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December 13, 2008

24 seconds

1 2 3 4 5 6 7 8 9 10 11 12 13 14 15 16 17 18 19 20 21 22 23 24: 24 seconds.
That's how long it took before the RCMP first set eyes on Robert Dziekanski, a Polish Immigrant who flew into Vancouver International Airport before they reacted and tasered him five times (not two as they had originally stated) for a total of 31 seconds at which point he died on October 14, 2007.

He'd been travelling for 14 hours prior to that. He had never previously been on a plane. He couldn't speak English and apparently couldn't figure out where to go because his mother who was coming by bus from Kamloops had told him to just stay put.

The airport staff didn't seem to notice that a person had been standing in the airport for 10 hours which makes me think it wouldn't be that hard to be a terrorist, hanging out, at YVR if a very tall and very large Polish-speaking guy is able to just hang out for 10 hours, even when visibly agitated.

So, the blame has to jointly fall on both YVR procedure and security and the RCMP members who this weekend had no charges layed against them when The Braidwood Commission revealed their decision. But, it also most prominently comes back to the question and controversy of whether the use of Tasers is actually a reasonable, necessary and safe means to subdue individuals.

The question I always have when I hear about stun gun deaths is why other means are not used by police prior to them resorting to what seems from the outside to be a very lazy form of policing. There were four mounties. We all saw what happened on the video and clearly they didn't use any kind of conflict resolution. They didn't have time to think about what else they could do besides using a Tazer even though it was clear the person didn't speak English and therefore would not know what they were requesting. His hands went up in the "I'm not going to do anything crazier than I've already done so don't hurt me" mode.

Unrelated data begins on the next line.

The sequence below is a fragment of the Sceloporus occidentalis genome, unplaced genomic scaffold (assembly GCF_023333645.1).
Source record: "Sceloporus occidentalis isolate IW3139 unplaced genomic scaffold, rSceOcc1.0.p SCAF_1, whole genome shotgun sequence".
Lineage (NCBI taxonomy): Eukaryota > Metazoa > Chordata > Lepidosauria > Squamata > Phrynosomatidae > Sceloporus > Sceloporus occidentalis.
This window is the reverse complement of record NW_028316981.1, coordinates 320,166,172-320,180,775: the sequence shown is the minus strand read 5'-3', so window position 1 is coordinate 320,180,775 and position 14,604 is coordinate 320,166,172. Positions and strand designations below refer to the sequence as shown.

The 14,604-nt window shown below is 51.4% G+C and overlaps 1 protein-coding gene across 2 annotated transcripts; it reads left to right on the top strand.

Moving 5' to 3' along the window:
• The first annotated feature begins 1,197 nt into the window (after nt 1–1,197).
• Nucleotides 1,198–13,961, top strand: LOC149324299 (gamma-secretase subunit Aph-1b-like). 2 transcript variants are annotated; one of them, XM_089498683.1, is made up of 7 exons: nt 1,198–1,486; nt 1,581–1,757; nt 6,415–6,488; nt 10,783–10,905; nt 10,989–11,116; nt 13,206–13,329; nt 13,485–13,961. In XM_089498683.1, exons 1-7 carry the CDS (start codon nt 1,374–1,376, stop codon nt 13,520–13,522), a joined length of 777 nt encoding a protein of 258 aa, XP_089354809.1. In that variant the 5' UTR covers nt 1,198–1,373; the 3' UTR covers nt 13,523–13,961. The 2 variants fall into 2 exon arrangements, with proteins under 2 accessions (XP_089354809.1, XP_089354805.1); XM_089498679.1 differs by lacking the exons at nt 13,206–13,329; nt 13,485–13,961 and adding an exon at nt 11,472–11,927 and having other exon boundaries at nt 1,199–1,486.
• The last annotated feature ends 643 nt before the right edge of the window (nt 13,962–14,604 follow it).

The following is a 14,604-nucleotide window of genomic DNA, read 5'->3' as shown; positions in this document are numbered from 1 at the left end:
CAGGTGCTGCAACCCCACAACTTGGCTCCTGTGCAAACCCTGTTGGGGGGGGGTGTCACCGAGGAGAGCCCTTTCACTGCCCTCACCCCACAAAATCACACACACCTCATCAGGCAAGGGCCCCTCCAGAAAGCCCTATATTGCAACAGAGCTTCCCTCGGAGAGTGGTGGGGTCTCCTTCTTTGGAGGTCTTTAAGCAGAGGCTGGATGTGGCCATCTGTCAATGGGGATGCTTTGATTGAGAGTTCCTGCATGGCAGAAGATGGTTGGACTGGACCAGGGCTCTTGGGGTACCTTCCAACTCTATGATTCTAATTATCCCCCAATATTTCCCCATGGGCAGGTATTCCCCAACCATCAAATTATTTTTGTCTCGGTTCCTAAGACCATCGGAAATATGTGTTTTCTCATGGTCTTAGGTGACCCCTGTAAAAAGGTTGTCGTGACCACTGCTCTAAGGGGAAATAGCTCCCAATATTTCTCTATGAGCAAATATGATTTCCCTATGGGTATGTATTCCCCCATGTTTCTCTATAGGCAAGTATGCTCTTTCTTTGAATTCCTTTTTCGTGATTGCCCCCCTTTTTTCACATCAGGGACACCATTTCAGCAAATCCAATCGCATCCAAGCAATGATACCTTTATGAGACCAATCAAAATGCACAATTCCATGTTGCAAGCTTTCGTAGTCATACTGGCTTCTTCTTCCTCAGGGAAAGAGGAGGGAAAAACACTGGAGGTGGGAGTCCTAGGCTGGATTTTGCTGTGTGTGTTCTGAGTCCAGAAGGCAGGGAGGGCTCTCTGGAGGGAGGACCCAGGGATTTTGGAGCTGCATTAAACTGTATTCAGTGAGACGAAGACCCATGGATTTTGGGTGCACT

They didn't use any kind of take down methods that existed prior to Tazers being part of their arsenal which they must have been trained to use as part of their training. Having worked for a year at the Justice Institute of BC which trains police and has a world class program in conflict resolution, whenever I hear about these incidents I want to know why it is that tasers are not really being used as a last resort when training must present it as such.

Yesterday, December 11th, no charges were layed against the four officers because apparently there was not enough "evidence" to lay criminal charges. But, anyone who saw the video has to think that there must have been another way for four large RCMP officers to subdue this guy. And let's not forget that it was a private citizen who actually showed the world the truth when the RCMP tried to downplay how many times they tazered him and why.

I can't imagine what it must be like to be his mother, first in hearing about his death and now in hearing that criminally, the four RCMP officers are not responsible. People often try to create meaning from some senseless act and this is yet another case in which it's just not possible to do that.

Read the BC Civil Liberties submission to the Inquiry.

Read what Amnesty International says about "conducted energy devices" a.k.a. Tasers.

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